The Best Caesars in Toronto
The best Caesars in Toronto come in an astounding variety of styles. What, after all, really makes a Caesar great? Legend has it that this Canadian classic originated in 1969 at Marco's Italian restaurant at the Calgary Inn. Inspired by the dish Spaghetti Vongole (spaghetti with clams), the first drink consisted of tomato and clam juice, Worcestershire sauce, vodka and Tabasco. But over and above these basics, it seems that the sky's the limit.
Compared to its American cousin, the Bloody Mary, the Caesar is generally lighter and easier-drinking, thanks to the addition of clam broth to the tomato juice. Before the past couple of years, however, virtually every iteration had to be made with either Mott's Clamato cocktail, or some similar derivative. As such, what constituted the best had more to do with lavish garnishes and rimmers than much else. But with Toronto's bartenders taking more risks with additions and infusions (can you say bacon?), the times are changing, albeit slowly.
Here are the best Caesars in Toronto.
The Caesars vary between the locations, but the Rock Lobster on Ossington is still the one to beat. $12 gets you a drink with Ketel One vodka, steak spice rimmer, Clamato, tabasco and worcestershire sauces, and is garnished with a Nova Scotia lobster tail, celery, a lime and lemon. More »
The Bungalow Island Caesar at this Liberty Village mainstay will run you $9.95. Containing vodka, Clamato juice and fresh horseradish, what sets it apart is a rim composed of dehydrated tomatoes, shallots and nori. It's served with shaved celery in the form of a slaw atop the drink, and you'll be given a pair of chopsticks to help you dig in. More »
The Junction Triangle has enjoyed something of a restaurant renaissance over the last few years, and many regard Farmhouse Tavern as the top dining destination in the neighbourhood. Their Smoked Caesar ($10) is topped with a smoked oyster, sliced cucumber, caper berry, and freshly grated horseradish. It's rimmed with celery salt and served in a handsome glass mug. More »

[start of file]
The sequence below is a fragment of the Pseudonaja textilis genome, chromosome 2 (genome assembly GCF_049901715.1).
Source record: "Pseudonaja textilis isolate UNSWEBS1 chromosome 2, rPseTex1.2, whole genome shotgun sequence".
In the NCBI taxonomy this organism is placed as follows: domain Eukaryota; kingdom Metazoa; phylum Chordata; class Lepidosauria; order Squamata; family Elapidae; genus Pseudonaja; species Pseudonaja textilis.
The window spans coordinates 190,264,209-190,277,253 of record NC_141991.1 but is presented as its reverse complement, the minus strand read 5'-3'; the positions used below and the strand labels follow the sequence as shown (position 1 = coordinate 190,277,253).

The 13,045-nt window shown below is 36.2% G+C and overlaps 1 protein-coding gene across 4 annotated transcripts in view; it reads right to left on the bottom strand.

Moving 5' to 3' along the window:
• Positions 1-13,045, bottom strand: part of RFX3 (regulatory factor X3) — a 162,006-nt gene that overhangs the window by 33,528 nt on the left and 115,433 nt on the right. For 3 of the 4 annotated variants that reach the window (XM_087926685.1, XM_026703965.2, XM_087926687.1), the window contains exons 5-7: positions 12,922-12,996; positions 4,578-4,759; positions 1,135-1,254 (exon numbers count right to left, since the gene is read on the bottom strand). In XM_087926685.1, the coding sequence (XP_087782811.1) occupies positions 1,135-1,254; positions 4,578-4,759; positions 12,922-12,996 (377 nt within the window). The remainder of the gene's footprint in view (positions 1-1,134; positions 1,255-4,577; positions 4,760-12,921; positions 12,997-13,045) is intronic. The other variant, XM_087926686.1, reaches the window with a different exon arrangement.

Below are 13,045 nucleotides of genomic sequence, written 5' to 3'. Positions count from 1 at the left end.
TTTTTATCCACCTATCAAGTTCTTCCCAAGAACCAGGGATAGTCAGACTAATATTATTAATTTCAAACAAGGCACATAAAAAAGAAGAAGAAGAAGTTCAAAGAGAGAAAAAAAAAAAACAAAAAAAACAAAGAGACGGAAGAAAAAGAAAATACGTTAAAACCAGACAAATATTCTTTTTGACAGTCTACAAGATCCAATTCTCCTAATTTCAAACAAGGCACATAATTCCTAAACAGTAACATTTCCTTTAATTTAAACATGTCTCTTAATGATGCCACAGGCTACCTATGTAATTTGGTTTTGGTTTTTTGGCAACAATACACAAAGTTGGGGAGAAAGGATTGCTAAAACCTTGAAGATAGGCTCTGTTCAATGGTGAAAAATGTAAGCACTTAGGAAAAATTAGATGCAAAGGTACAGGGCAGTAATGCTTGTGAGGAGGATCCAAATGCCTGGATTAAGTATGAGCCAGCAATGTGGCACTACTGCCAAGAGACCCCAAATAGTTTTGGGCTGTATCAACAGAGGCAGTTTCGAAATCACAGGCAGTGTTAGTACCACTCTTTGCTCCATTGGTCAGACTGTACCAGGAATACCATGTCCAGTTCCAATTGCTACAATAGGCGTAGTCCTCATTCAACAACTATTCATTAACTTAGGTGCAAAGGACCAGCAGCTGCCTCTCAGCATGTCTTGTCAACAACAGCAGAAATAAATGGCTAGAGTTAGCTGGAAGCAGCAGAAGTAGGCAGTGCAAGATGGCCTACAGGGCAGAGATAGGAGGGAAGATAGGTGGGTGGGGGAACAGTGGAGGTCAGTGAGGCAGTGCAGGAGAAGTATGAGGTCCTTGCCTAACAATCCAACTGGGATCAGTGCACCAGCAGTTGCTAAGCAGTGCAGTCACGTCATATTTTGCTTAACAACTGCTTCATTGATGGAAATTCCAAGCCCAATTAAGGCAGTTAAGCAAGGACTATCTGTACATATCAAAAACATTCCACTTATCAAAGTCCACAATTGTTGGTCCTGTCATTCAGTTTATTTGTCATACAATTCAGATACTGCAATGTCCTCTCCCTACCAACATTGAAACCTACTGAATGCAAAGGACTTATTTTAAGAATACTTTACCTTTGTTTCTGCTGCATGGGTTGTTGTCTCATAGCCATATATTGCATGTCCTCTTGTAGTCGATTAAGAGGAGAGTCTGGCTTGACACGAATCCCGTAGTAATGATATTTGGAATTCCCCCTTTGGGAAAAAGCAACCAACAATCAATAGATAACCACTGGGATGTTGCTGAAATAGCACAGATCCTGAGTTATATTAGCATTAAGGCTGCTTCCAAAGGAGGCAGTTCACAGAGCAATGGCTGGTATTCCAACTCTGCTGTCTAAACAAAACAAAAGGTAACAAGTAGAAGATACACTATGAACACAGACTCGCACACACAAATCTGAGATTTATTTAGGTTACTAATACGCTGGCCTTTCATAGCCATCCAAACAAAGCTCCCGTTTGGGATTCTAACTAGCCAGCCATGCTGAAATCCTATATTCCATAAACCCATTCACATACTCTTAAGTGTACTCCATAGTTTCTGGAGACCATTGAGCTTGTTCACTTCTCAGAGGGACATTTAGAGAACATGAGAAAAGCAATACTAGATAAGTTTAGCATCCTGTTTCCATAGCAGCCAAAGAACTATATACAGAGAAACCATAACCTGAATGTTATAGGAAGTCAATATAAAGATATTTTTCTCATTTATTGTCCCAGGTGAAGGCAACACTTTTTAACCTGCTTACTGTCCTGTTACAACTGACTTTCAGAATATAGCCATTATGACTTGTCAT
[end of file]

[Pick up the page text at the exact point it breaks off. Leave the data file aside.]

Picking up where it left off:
Tucked away between Fort York and Spadina, Hunter's Landing has opted to incorporate a complete meal into their 'Absolut Cure'. At a hefty $16, they ensure you get value for money by stuffing the top with an entire East Coast lobster tail, a brisket slider, strips of smoked bacon, a wedge of house smoked mozzarella, cherry tomatoes, and a variety of house pickles. Who needs brunch on a plate, when it can all be balanced on the top of a glass? More »
This new east side spot trashes up its offering, aptly named The Sleazer. $14.50 buys you two ounces of vodka with Clamato, a rimmer made from Cool Ranch Doritos and celery salt, and garnishes which include a pickle, two olives, a green bean, two pickled onions, a pepperette, and finally a jalapeno. Phew. More »
At the corner of Queen and Bay, O&B's Bannock offers one of the more reasonable Caesars on the list. For only $9 you can enjoy a variation using Canadian imperial sherry mixed with the vodka and Clamato, which is garnished with maple bacon (that's been topped with a dollop of salsa) and rimmed with steak spice. The menu also leaves the encouraging option of ordering it with gin (otherwise known as a Red Snapper). More »
$12 at this Dupont diner buys the 'Extra Vaganza' Caesar, topped with sour pickle and kabanosy sausage, and rimmed with sea salt. The house-made bloody mix is a bit of a secret, but I can tell you that it's very tasty indeed. More »
Dundas and Gladstone is where you'll find the only bar on this list to opt for Walter's Caesar Mix, with a choice of Bombay Sapphire gin, Iceberg vodka, or El Jimador tequila for $9. The rimmer is made from crushed Cool Ranch Doritos, and is garnished with gherkins, a lime wedge, and a whole Dorito wrapped around the straw. More »